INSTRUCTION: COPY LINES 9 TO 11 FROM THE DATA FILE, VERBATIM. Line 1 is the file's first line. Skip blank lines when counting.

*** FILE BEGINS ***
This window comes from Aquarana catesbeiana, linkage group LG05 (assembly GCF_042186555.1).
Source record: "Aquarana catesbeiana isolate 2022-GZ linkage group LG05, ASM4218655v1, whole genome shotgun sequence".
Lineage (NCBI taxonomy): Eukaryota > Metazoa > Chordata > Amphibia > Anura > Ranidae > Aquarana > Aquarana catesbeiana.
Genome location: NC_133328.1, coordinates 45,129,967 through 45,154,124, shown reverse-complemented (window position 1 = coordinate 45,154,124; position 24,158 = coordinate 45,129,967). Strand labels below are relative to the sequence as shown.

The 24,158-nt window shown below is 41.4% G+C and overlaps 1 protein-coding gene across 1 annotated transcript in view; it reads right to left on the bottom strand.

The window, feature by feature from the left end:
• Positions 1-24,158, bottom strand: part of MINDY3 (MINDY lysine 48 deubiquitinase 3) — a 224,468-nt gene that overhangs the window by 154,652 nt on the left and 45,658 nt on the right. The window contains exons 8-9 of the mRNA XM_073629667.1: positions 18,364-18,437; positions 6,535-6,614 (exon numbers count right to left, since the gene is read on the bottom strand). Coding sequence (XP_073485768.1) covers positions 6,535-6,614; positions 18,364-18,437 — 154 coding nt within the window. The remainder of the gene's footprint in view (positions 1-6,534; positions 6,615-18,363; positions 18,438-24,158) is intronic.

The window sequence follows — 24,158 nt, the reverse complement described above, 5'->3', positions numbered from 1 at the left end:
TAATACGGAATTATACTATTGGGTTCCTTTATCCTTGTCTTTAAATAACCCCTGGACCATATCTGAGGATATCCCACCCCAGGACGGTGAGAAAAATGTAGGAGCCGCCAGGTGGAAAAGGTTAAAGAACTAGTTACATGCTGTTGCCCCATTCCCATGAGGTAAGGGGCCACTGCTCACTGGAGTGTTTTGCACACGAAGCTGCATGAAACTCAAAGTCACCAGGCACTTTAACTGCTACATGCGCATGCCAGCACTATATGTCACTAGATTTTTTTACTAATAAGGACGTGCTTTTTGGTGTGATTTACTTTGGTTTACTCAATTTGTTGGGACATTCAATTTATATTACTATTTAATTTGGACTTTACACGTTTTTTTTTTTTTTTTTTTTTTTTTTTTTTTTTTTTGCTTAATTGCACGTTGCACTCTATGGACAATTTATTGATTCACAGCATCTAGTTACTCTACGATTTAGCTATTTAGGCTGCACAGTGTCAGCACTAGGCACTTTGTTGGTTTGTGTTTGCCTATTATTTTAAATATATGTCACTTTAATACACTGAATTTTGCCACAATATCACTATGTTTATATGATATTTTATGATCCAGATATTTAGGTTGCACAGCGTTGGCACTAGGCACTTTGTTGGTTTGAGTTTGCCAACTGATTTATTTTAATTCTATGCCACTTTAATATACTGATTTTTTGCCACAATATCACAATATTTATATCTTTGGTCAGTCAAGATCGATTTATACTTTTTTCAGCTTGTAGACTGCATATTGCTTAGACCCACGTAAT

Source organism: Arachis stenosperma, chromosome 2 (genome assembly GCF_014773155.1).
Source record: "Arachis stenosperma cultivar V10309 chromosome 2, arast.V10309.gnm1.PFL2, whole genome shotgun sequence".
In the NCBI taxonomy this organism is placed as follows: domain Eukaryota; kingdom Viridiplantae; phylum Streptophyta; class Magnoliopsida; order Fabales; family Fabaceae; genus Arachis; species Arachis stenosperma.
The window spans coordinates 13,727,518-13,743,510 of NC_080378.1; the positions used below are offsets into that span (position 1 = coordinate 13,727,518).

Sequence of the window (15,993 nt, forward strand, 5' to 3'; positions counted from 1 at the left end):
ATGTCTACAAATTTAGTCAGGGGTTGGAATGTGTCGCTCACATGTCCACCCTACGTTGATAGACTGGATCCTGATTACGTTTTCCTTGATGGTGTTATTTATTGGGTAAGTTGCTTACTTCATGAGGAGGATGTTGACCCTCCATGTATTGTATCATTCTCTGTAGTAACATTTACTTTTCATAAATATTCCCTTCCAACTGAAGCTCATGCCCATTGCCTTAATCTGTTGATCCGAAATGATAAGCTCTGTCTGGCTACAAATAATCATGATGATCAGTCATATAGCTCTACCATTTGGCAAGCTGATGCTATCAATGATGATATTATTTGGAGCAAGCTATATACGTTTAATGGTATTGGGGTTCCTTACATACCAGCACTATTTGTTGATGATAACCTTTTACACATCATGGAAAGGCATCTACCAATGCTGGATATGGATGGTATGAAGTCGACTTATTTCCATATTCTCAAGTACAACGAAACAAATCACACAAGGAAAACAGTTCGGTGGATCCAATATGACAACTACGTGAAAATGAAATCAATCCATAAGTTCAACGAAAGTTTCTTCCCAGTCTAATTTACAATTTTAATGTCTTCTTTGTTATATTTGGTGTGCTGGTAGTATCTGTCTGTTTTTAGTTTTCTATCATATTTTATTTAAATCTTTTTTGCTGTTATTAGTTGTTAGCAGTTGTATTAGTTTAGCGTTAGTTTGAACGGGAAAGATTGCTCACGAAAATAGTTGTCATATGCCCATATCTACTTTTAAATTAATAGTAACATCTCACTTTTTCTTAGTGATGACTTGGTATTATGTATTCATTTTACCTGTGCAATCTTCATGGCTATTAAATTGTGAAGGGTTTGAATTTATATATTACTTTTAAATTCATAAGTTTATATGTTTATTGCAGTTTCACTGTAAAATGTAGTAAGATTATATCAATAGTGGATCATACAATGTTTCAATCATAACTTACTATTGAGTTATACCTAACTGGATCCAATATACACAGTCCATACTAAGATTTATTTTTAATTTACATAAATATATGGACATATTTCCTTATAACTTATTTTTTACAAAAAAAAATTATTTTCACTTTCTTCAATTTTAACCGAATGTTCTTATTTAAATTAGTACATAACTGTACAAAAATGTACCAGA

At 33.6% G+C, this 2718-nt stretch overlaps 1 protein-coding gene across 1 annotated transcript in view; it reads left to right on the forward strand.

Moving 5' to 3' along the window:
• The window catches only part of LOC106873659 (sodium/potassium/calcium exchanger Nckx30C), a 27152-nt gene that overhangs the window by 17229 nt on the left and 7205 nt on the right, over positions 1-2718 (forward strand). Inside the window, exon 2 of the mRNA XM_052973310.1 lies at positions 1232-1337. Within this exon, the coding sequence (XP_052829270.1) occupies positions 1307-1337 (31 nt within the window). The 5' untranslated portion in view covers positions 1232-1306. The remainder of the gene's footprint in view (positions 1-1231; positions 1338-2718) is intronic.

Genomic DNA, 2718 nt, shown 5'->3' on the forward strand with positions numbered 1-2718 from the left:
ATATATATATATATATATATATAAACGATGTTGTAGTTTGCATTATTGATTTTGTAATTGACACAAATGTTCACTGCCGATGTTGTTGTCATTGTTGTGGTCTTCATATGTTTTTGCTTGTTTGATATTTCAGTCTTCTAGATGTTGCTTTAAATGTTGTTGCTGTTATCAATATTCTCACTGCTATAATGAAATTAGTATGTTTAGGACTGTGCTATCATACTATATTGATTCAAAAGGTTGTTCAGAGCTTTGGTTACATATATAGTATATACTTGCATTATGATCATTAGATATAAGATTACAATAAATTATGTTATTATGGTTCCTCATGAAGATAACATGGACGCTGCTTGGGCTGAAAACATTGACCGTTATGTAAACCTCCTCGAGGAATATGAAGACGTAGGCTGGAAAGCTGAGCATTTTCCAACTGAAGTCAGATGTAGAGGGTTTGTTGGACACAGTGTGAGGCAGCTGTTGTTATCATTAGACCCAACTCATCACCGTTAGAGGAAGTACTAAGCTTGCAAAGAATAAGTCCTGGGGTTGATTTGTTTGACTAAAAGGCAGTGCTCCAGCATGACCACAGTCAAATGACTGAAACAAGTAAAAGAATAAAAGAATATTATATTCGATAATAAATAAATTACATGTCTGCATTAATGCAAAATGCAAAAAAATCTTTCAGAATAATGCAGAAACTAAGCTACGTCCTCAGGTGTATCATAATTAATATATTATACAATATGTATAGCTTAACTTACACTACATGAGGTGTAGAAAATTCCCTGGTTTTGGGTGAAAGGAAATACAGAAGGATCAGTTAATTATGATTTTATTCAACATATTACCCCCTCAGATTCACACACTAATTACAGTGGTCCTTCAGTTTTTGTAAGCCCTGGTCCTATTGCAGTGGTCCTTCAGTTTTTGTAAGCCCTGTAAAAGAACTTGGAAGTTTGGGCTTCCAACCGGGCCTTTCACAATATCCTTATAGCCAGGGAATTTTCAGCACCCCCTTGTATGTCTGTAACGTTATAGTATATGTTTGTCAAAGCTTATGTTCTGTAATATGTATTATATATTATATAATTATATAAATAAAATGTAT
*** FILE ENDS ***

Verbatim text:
TAATACGGAATTATACTATTGGGTTCCTTTATCCTTGTCTTTAAATAACCCCTGGACCATATCTGAGGATATCCCACCCCAGGACGGTGAGAAAAATGTAGGAGCCGCCAGGTGGAAAAGGTTAAAGAACTAGTTACATGCTGTTGCCCCATTCCCATGAGGTAAGGGGCCACTGCTCACTGGAGTGTTTTGCACACGAAGCTGCATGAAACTCAAAGTCACCAGGCACTTTAACTGCTACATGCGCATGCCAGCACTATATGTCACTAGATTTTTTTACTAATAAGGACGTGCTTTTTGGTGTGATTTACTTTGGTTTACTCAATTTGTTGGGACATTCAATTTATATTACTATTTAATTTGGACTTTACACGTTTTTTTTTTTTTTTTTTTTTTTTTTTTTTTTTTTTGCTTAATTGCACGTTGCACTCTATGGACAATTTATTGATTCACAGCATCTAGTTACTCTACGATTTAGCTATTTAGGCTGCACAGTGTCAGCACTAGGCACTTTGTTGGTTTGTGTTTGCCTATTATTTTAAATATATGTCACTTTAATACACTGAATTTTGCCACAATATCACTATGTTTATATGATATTTTATGATCCAGATATTTAGGTTGCACAGCGTTGGCACTAGGCACTTTGTTGGTTTGAGTTTGCCAACTGATTTATTTTAATTCTATGCCACTTTAATATACTGATTTTTTGCCACAATATCACAATATTTATATCTTTGGTCAGTCAAGATCGATTTATACTTTTTTCAGCTTGTAGACTGCATATTGCTTAGACCCACGTAAT

Source organism: Arachis stenosperma, chromosome 2 (genome assembly GCF_014773155.1).
Source record: "Arachis stenosperma cultivar V10309 chromosome 2, arast.V10309.gnm1.PFL2, whole genome shotgun sequence".